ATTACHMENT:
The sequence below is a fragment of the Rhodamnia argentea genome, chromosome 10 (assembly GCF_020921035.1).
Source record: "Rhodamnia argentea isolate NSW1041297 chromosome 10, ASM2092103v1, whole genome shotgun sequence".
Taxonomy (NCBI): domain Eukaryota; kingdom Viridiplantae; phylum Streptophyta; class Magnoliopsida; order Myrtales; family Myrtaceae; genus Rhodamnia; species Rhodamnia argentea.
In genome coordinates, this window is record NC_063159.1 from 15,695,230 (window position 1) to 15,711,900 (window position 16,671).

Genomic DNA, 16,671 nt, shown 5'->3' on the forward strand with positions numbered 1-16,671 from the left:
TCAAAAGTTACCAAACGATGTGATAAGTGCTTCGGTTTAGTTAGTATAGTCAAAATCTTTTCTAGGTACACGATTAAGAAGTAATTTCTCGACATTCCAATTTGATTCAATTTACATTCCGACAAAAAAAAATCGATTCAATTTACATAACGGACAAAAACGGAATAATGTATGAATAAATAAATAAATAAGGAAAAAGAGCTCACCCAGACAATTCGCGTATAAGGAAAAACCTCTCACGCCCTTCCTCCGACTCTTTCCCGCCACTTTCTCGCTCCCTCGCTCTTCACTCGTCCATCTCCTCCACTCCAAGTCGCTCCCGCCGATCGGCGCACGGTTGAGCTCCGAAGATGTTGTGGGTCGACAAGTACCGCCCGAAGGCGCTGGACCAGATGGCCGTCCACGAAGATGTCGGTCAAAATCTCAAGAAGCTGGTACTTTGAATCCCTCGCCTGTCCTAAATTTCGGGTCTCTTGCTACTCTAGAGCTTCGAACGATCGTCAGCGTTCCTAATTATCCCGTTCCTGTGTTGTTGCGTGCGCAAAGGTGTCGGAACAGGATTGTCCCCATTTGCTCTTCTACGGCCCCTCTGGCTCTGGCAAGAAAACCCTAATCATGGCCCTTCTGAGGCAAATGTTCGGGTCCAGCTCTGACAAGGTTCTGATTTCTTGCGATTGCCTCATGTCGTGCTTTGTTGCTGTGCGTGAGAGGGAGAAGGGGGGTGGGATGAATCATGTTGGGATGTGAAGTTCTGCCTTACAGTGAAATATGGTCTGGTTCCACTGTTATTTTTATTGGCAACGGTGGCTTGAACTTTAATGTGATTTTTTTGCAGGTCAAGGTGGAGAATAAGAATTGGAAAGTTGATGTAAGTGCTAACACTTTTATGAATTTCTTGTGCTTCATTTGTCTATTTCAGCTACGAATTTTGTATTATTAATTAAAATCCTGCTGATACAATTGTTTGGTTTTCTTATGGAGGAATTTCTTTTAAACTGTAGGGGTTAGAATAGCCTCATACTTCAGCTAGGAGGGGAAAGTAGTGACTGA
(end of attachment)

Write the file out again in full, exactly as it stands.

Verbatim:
The sequence below is a fragment of the Rhodamnia argentea genome, chromosome 10 (assembly GCF_020921035.1).
Source record: "Rhodamnia argentea isolate NSW1041297 chromosome 10, ASM2092103v1, whole genome shotgun sequence".
Taxonomy (NCBI): domain Eukaryota; kingdom Viridiplantae; phylum Streptophyta; class Magnoliopsida; order Myrtales; family Myrtaceae; genus Rhodamnia; species Rhodamnia argentea.
In genome coordinates, this window is record NC_063159.1 from 15,695,230 (window position 1) to 15,711,900 (window position 16,671).

Genomic DNA, 16,671 nt, shown 5'->3' on the forward strand with positions numbered 1-16,671 from the left:
TCAAAAGTTACCAAACGATGTGATAAGTGCTTCGGTTTAGTTAGTATAGTCAAAATCTTTTCTAGGTACACGATTAAGAAGTAATTTCTCGACATTCCAATTTGATTCAATTTACATTCCGACAAAAAAAAATCGATTCAATTTACATAACGGACAAAAACGGAATAATGTATGAATAAATAAATAAATAAGGAAAAAGAGCTCACCCAGACAATTCGCGTATAAGGAAAAACCTCTCACGCCCTTCCTCCGACTCTTTCCCGCCACTTTCTCGCTCCCTCGCTCTTCACTCGTCCATCTCCTCCACTCCAAGTCGCTCCCGCCGATCGGCGCACGGTTGAGCTCCGAAGATGTTGTGGGTCGACAAGTACCGCCCGAAGGCGCTGGACCAGATGGCCGTCCACGAAGATGTCGGTCAAAATCTCAAGAAGCTGGTACTTTGAATCCCTCGCCTGTCCTAAATTTCGGGTCTCTTGCTACTCTAGAGCTTCGAACGATCGTCAGCGTTCCTAATTATCCCGTTCCTGTGTTGTTGCGTGCGCAAAGGTGTCGGAACAGGATTGTCCCCATTTGCTCTTCTACGGCCCCTCTGGCTCTGGCAAGAAAACCCTAATCATGGCCCTTCTGAGGCAAATGTTCGGGTCCAGCTCTGACAAGGTTCTGATTTCTTGCGATTGCCTCATGTCGTGCTTTGTTGCTGTGCGTGAGAGGGAGAAGGGGGGTGGGATGAATCATGTTGGGATGTGAAGTTCTGCCTTACAGTGAAATATGGTCTGGTTCCACTGTTATTTTTATTGGCAACGGTGGCTTGAACTTTAATGTGATTTTTTTGCAGGTCAAGGTGGAGAATAAGAATTGGAAAGTTGATGTAAGTGCTAACACTTTTATGAATTTCTTGTGCTTCATTTGTCTATTTCAGCTACGAATTTTGTATTATTAATTAAAATCCTGCTGATACAATTGTTTGGTTTTCTTATGGAGGAATTTCTTTTAAACTGTAGGGGTTAGAATAGCCTCATACTTCAGCTAGGAGGGGAAAGTAGTGACTGA